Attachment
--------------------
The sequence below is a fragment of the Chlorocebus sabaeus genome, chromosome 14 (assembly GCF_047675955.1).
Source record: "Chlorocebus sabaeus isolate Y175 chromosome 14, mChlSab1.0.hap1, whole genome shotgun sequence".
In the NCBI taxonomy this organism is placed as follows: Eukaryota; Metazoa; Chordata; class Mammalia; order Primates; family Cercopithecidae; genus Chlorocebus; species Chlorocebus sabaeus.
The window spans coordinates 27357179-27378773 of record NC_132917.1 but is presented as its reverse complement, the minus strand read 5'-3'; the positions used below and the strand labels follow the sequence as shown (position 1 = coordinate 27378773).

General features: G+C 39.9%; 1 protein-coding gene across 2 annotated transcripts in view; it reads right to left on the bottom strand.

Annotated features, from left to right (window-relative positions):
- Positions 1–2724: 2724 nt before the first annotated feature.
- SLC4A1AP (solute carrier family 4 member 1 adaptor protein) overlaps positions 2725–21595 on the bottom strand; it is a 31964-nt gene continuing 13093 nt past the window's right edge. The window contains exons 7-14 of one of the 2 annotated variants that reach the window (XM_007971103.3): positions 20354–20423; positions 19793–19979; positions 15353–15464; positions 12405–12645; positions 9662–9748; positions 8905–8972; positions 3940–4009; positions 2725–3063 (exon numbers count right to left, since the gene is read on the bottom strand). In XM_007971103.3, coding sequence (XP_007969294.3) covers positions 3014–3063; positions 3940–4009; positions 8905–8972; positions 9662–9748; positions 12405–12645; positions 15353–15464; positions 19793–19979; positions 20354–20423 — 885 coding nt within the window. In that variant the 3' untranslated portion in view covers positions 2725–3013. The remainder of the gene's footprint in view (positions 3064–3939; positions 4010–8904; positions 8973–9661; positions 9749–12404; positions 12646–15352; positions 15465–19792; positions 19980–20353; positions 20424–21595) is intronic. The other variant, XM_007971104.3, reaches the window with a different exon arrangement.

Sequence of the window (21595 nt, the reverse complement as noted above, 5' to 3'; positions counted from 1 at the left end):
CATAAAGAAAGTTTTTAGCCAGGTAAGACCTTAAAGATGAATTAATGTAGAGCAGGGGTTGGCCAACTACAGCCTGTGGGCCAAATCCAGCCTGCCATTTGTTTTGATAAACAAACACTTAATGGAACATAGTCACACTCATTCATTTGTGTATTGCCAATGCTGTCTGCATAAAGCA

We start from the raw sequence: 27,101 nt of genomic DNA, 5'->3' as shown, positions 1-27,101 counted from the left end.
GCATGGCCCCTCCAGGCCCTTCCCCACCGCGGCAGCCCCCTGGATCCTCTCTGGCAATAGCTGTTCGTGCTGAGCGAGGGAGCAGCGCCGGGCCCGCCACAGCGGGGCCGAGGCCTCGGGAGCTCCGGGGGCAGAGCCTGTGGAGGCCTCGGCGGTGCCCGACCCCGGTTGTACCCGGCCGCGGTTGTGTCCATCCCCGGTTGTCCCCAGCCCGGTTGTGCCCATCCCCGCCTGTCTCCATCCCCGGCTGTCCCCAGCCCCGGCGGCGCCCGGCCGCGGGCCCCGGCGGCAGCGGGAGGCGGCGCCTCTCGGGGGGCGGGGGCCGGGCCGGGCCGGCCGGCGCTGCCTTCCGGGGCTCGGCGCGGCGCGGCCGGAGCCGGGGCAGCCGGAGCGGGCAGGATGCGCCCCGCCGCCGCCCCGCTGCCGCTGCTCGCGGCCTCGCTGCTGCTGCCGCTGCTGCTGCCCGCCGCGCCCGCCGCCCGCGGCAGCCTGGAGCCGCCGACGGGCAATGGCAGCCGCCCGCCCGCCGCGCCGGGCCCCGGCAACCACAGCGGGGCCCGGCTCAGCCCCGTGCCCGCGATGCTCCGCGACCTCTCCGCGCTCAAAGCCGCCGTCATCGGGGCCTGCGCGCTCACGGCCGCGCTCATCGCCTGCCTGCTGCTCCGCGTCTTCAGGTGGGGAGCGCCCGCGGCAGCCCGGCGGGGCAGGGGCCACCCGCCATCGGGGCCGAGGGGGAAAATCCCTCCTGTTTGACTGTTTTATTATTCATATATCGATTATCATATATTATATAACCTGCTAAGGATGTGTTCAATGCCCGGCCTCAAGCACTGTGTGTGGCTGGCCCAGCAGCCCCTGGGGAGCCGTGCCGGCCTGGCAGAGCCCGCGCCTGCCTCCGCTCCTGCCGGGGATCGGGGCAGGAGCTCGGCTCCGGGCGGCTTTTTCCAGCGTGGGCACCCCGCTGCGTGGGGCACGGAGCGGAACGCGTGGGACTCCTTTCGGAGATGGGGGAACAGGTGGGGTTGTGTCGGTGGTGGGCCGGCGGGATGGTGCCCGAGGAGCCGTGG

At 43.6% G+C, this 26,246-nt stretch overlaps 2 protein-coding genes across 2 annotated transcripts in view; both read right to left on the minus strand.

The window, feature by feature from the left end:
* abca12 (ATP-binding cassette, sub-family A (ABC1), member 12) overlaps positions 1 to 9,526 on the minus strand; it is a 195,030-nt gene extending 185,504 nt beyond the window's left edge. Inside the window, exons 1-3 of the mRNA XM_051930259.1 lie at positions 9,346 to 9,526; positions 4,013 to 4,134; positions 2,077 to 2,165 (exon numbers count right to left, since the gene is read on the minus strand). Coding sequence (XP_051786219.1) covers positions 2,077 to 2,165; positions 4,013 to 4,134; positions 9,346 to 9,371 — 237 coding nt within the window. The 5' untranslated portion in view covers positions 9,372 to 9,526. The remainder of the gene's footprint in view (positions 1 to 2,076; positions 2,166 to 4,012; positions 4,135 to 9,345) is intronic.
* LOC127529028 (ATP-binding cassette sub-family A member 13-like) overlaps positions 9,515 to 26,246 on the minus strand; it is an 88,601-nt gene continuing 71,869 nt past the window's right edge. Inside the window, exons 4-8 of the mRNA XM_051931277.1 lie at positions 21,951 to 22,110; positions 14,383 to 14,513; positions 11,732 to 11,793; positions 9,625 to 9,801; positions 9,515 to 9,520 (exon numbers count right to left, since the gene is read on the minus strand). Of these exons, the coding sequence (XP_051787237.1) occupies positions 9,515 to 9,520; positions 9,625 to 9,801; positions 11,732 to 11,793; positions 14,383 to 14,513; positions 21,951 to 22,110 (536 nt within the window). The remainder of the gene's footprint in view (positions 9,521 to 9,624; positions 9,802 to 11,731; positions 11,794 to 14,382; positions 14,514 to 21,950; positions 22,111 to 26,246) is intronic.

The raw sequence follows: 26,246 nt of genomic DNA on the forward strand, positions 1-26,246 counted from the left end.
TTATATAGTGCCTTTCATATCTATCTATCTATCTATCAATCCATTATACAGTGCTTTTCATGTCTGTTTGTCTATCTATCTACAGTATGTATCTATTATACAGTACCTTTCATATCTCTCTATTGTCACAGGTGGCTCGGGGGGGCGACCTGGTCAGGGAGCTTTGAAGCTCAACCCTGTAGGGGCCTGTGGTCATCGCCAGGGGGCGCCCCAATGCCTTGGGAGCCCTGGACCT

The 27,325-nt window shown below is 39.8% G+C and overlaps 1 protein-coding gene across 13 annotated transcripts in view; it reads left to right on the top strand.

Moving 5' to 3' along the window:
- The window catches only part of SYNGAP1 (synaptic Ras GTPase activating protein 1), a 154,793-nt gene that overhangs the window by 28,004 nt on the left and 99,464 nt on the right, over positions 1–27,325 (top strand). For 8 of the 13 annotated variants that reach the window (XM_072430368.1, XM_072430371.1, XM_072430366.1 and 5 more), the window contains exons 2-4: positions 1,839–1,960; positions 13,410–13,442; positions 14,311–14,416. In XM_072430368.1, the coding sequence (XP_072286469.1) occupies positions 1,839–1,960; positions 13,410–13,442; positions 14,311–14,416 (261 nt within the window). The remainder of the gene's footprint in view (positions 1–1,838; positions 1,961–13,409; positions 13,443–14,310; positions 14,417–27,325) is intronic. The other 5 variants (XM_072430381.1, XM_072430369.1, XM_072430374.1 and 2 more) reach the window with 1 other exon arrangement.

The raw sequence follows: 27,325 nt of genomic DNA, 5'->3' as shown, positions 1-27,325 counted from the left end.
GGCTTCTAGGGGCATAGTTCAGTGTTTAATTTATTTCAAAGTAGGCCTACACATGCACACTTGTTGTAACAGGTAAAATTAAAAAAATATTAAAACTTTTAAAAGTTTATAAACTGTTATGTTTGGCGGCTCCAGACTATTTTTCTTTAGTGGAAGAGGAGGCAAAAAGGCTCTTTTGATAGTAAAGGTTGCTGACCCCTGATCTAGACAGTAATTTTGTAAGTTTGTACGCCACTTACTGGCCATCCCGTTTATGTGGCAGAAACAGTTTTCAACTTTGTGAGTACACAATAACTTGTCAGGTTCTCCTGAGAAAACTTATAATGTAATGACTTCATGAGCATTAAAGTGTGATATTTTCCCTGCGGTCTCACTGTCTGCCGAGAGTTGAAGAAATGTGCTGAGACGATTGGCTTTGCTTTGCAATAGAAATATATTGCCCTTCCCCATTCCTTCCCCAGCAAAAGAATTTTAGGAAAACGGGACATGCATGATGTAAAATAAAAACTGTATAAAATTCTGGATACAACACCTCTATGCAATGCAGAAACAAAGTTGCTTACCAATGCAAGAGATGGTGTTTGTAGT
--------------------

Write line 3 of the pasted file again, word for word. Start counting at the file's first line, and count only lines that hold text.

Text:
In the NCBI taxonomy this organism is placed as follows: Eukaryota; Metazoa; Chordata; class Mammalia; order Primates; family Cercopithecidae; genus Chlorocebus; species Chlorocebus sabaeus.